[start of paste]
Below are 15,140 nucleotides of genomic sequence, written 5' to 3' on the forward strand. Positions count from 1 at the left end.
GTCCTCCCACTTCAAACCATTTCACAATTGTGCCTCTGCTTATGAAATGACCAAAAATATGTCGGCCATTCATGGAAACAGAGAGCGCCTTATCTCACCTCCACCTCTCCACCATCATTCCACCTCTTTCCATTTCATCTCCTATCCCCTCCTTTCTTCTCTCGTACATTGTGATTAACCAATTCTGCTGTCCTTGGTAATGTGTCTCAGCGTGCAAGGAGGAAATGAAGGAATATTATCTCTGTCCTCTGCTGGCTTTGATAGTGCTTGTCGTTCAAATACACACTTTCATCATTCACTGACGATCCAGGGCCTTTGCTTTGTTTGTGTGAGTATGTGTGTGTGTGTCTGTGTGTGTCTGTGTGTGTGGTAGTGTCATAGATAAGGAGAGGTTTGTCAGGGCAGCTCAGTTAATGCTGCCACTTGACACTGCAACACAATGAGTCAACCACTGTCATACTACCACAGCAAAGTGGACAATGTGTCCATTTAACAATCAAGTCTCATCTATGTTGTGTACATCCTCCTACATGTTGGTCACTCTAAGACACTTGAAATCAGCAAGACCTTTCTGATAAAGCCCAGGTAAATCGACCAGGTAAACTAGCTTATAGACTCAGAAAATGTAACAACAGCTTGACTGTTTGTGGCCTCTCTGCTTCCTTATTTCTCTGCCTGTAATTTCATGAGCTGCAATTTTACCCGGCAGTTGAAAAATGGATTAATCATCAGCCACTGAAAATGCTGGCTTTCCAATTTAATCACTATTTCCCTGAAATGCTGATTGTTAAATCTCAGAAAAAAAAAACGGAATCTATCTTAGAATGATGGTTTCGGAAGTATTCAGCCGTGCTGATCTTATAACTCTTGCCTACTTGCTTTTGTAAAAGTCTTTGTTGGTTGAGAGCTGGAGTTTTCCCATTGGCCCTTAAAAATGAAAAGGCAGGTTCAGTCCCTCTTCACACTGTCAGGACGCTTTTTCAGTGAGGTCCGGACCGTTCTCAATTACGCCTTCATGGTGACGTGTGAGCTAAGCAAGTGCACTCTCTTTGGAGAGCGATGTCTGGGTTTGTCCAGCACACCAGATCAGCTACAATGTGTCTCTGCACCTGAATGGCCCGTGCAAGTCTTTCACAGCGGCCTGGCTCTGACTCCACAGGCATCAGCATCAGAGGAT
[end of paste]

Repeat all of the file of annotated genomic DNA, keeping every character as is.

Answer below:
Below are 15,140 nucleotides of genomic sequence, written 5' to 3' on the forward strand. Positions count from 1 at the left end.
GTCCTCCCACTTCAAACCATTTCACAATTGTGCCTCTGCTTATGAAATGACCAAAAATATGTCGGCCATTCATGGAAACAGAGAGCGCCTTATCTCACCTCCACCTCTCCACCATCATTCCACCTCTTTCCATTTCATCTCCTATCCCCTCCTTTCTTCTCTCGTACATTGTGATTAACCAATTCTGCTGTCCTTGGTAATGTGTCTCAGCGTGCAAGGAGGAAATGAAGGAATATTATCTCTGTCCTCTGCTGGCTTTGATAGTGCTTGTCGTTCAAATACACACTTTCATCATTCACTGACGATCCAGGGCCTTTGCTTTGTTTGTGTGAGTATGTGTGTGTGTGTCTGTGTGTGTCTGTGTGTGTGGTAGTGTCATAGATAAGGAGAGGTTTGTCAGGGCAGCTCAGTTAATGCTGCCACTTGACACTGCAACACAATGAGTCAACCACTGTCATACTACCACAGCAAAGTGGACAATGTGTCCATTTAACAATCAAGTCTCATCTATGTTGTGTACATCCTCCTACATGTTGGTCACTCTAAGACACTTGAAATCAGCAAGACCTTTCTGATAAAGCCCAGGTAAATCGACCAGGTAAACTAGCTTATAGACTCAGAAAATGTAACAACAGCTTGACTGTTTGTGGCCTCTCTGCTTCCTTATTTCTCTGCCTGTAATTTCATGAGCTGCAATTTTACCCGGCAGTTGAAAAATGGATTAATCATCAGCCACTGAAAATGCTGGCTTTCCAATTTAATCACTATTTCCCTGAAATGCTGATTGTTAAATCTCAGAAAAAAAAAACGGAATCTATCTTAGAATGATGGTTTCGGAAGTATTCAGCCGTGCTGATCTTATAACTCTTGCCTACTTGCTTTTGTAAAAGTCTTTGTTGGTTGAGAGCTGGAGTTTTCCCATTGGCCCTTAAAAATGAAAAGGCAGGTTCAGTCCCTCTTCACACTGTCAGGACGCTTTTTCAGTGAGGTCCGGACCGTTCTCAATTACGCCTTCATGGTGACGTGTGAGCTAAGCAAGTGCACTCTCTTTGGAGAGCGATGTCTGGGTTTGTCCAGCACACCAGATCAGCTACAATGTGTCTCTGCACCTGAATGGCCCGTGCAAGTCTTTCACAGCGGCCTGGCTCTGACTCCACAGGCATCAGCATCAGAGGAT